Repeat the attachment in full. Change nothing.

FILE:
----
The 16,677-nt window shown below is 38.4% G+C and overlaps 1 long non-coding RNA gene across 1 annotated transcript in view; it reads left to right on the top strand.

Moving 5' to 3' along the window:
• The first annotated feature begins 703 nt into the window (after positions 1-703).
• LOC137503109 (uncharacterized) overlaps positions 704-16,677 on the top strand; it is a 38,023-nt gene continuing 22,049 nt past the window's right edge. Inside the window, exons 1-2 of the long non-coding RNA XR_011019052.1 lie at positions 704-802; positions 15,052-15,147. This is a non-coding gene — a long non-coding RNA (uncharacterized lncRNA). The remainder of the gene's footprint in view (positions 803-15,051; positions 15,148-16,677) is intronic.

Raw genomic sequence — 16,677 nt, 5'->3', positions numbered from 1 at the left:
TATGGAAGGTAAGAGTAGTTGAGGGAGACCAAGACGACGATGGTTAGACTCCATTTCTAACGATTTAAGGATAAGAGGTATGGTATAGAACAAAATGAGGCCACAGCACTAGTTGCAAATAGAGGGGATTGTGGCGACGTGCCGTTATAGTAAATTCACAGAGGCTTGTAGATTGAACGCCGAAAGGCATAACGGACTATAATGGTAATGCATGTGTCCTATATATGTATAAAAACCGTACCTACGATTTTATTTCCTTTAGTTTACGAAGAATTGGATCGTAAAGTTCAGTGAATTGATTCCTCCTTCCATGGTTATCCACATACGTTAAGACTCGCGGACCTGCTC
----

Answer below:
The 16,677-nt window shown below is 38.4% G+C and overlaps 1 long non-coding RNA gene across 1 annotated transcript in view; it reads left to right on the top strand.

Moving 5' to 3' along the window:
• The first annotated feature begins 703 nt into the window (after positions 1-703).
• LOC137503109 (uncharacterized) overlaps positions 704-16,677 on the top strand; it is a 38,023-nt gene continuing 22,049 nt past the window's right edge. Inside the window, exons 1-2 of the long non-coding RNA XR_011019052.1 lie at positions 704-802; positions 15,052-15,147. This is a non-coding gene — a long non-coding RNA (uncharacterized lncRNA). The remainder of the gene's footprint in view (positions 803-15,051; positions 15,148-16,677) is intronic.

Raw genomic sequence — 16,677 nt, 5'->3', positions numbered from 1 at the left:
TATGGAAGGTAAGAGTAGTTGAGGGAGACCAAGACGACGATGGTTAGACTCCATTTCTAACGATTTAAGGATAAGAGGTATGGTATAGAACAAAATGAGGCCACAGCACTAGTTGCAAATAGAGGGGATTGTGGCGACGTGCCGTTATAGTAAATTCACAGAGGCTTGTAGATTGAACGCCGAAAGGCATAACGGACTATAATGGTAATGCATGTGTCCTATATATGTATAAAAACCGTACCTACGATTTTATTTCCTTTAGTTTACGAAGAATTGGATCGTAAAGTTCAGTGAATTGATTCCTCCTTCCATGGTTATCCACATACGTTAAGACTCGCGGACCTGCTC